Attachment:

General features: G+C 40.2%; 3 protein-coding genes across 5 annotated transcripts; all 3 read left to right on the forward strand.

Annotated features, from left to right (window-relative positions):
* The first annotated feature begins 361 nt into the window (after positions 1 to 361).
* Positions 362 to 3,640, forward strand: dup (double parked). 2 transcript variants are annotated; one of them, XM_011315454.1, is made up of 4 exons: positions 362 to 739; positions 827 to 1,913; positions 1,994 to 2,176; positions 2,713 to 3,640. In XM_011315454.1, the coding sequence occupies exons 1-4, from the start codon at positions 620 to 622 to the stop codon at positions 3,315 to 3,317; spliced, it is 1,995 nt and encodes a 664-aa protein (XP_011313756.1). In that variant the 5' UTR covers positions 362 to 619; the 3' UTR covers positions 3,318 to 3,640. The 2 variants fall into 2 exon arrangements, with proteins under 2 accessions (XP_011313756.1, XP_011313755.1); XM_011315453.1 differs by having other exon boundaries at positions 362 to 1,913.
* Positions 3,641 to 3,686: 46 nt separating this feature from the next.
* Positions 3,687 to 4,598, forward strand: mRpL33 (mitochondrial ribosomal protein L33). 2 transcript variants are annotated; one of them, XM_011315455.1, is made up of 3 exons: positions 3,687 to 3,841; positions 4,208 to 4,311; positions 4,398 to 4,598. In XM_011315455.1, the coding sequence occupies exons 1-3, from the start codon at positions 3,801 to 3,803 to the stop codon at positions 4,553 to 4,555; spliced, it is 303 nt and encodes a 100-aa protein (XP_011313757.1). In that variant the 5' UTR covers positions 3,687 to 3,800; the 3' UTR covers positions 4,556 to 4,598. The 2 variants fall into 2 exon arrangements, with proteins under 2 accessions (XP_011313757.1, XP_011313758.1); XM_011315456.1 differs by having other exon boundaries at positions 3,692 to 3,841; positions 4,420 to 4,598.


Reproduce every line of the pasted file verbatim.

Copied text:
General features: G+C 40.2%; 3 protein-coding genes across 5 annotated transcripts; all 3 read left to right on the forward strand.

Annotated features, from left to right (window-relative positions):
* The first annotated feature begins 361 nt into the window (after positions 1 to 361).
* Positions 362 to 3,640, forward strand: dup (double parked). 2 transcript variants are annotated; one of them, XM_011315454.1, is made up of 4 exons: positions 362 to 739; positions 827 to 1,913; positions 1,994 to 2,176; positions 2,713 to 3,640. In XM_011315454.1, the coding sequence occupies exons 1-4, from the start codon at positions 620 to 622 to the stop codon at positions 3,315 to 3,317; spliced, it is 1,995 nt and encodes a 664-aa protein (XP_011313756.1). In that variant the 5' UTR covers positions 362 to 619; the 3' UTR covers positions 3,318 to 3,640. The 2 variants fall into 2 exon arrangements, with proteins under 2 accessions (XP_011313756.1, XP_011313755.1); XM_011315453.1 differs by having other exon boundaries at positions 362 to 1,913.
* Positions 3,641 to 3,686: 46 nt separating this feature from the next.
* Positions 3,687 to 4,598, forward strand: mRpL33 (mitochondrial ribosomal protein L33). 2 transcript variants are annotated; one of them, XM_011315455.1, is made up of 3 exons: positions 3,687 to 3,841; positions 4,208 to 4,311; positions 4,398 to 4,598. In XM_011315455.1, the coding sequence occupies exons 1-3, from the start codon at positions 3,801 to 3,803 to the stop codon at positions 4,553 to 4,555; spliced, it is 303 nt and encodes a 100-aa protein (XP_011313757.1). In that variant the 5' UTR covers positions 3,687 to 3,800; the 3' UTR covers positions 4,556 to 4,598. The 2 variants fall into 2 exon arrangements, with proteins under 2 accessions (XP_011313757.1, XP_011313758.1); XM_011315456.1 differs by having other exon boundaries at positions 3,692 to 3,841; positions 4,420 to 4,598.